Westward Review (by Gamezebo)
Forget everything you know about how the west was won. In Westward, it's up to you to decide the fate of brave settlers as you set up camp, harvest resources from the ground and eventually build a thriving community that will attract other passersby.
So if you're bored of the countless gem-swapping puzzlers out there in cyberspace and want to try on a tougher strategy game,Westward is for you.
And dagnabbit, it's one helluva good time.
The core game-play will be familiar to those who've dabbled in real-time strategy (RTS) games, where you must control your characters from an angled top-down perspective, build structures and complete missions to advance to the next stage. (Unlike turn-based strategy games, such as Chess or the Civilization computer games, RTS means you don't have time to stop and think out a next move as everything happens in real-time, which adds to the excitement.)
After the lengthy tutorial, players will be familiar with the game mechanics, which includes scouring the area to collect wood, mine gold and harvest food. You must build houses and camps to accommodate your growing population, while lumberyards, gold mines and farms can help speed up your resource collection. You can also set up trading posts to buy, sell and trade resources with others.
Without giving much away, the story surrounds a handful of frontiers who were all duped by a Russian con artist (a k a, "The Mad Russian"). Not only were many people sold the same piece of land, but it also proved to be dry patch of desert instead of a fertile spot. Players will take on various missions while wading through this fun and light-hearted tale of early Americans in search of happiness and prosperity. For example, at one point you build a saloon to keep your residents from leaving town (after all, they want some fun after work), but doing so requires a certain amount of wood and gold to complete -- not to mention townfolk required to construct the dang thing. Once it's built, there's good news and bad news: the good news is you can then hire gunslingers who can take care of the bandits who will appear in your town and begin to destroy buildings. But the bad news is some of your productive workers turn to the bottle, so you must deal with ye old town drunks, too.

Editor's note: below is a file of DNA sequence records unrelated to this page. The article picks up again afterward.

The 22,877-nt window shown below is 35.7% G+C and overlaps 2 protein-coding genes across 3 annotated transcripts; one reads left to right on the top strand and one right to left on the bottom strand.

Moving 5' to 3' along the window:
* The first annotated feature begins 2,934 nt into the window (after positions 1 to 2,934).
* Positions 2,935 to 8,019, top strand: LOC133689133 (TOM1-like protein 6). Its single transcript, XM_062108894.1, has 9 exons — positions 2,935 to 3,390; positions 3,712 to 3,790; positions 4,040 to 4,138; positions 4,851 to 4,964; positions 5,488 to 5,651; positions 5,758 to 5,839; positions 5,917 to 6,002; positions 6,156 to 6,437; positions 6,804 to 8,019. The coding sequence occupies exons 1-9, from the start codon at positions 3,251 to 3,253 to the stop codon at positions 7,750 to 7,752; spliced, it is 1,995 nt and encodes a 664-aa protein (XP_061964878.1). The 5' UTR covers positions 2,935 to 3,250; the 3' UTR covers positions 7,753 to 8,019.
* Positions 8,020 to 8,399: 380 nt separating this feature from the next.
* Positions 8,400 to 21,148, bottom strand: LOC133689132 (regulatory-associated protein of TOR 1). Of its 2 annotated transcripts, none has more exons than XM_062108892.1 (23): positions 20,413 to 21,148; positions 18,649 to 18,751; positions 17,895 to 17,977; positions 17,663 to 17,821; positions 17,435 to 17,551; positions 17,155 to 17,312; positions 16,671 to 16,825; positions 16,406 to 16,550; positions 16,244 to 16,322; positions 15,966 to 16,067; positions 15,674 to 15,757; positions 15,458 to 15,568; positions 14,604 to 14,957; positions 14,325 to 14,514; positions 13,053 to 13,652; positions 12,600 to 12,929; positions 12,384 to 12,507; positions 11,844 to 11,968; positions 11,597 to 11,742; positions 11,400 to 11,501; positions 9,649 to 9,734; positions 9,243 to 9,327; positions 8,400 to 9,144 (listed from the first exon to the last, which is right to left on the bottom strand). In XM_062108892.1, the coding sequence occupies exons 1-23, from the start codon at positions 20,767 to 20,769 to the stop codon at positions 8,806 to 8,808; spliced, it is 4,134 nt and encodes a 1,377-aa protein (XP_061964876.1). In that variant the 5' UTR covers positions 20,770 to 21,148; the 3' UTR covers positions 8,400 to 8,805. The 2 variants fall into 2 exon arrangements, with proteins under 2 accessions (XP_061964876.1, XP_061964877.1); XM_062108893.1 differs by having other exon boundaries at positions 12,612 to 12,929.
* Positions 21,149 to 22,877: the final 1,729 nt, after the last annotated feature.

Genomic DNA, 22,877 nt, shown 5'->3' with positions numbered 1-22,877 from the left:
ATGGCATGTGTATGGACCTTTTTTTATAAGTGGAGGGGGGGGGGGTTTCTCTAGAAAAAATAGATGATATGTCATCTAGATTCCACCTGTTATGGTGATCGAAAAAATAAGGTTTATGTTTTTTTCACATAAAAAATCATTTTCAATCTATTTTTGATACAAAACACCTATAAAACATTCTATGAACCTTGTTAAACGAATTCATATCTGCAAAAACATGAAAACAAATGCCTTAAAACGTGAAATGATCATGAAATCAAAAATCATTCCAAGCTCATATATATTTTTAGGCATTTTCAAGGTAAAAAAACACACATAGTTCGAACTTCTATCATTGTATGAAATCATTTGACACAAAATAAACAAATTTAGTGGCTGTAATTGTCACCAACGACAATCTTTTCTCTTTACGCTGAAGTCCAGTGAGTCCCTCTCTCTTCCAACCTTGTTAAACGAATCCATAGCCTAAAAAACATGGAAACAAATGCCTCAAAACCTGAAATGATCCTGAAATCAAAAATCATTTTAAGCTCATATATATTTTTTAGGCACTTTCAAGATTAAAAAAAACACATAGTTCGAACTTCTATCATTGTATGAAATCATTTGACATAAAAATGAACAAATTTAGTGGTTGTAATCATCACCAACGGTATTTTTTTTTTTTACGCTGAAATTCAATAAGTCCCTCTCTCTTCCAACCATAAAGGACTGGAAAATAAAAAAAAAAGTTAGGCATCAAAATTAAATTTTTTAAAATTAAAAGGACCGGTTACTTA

Eventually you can build a general store, which lets you buy items needed to solve other issues, plus you must make it through natural disasters such as drought, deal with desertion, and explore your surroundings to make sure you have enough food, gold and wood to sustain your growth.
Controlling your cast of characters is as easy as clicking and dragging them from one spot to the next (a lasso appears when you drag the mouse around more than one person). Structures you can build will be at the bottom of the screen; clicking on an item -- such as a well or water tower (to help fuel farms) or outhouses (to prevent plague) - tells you how much it'll cost in resources to build. Also lined along the bottom of the screen is your mission list, a mini-map (for a larger view), compass, and more.
Aside from the deep and addictive game-play, two of Westward's greatest strengths lie in the high-production values and in the clever writing. With the former, the graphics, sound effects, music and speech is on par with $50 computer games you'd buy on CD-ROM or DVD-ROM, plus it never deviates from the western theme. The writing is also quite funny, be it some of the characters you'll meet (Harris Pilton, a hotel mogul!), funny dialogue (Esmerelda Fitzsimmons says "I just can't get good tiramisu around here!") or the silly advice when a level loads up ("There is northing more dangerous than a bear holding a shark" or "Saloons are a great place to kick back or get kicked in the back").
By the numbers, Westward offers up to 30 hours of single-player game-play, spread out over 20 increasingly challenging levels. Players have access to more than 10 playable main characters (and dozens of secondary ones) and more than 25 unique buildings to create to support your growth.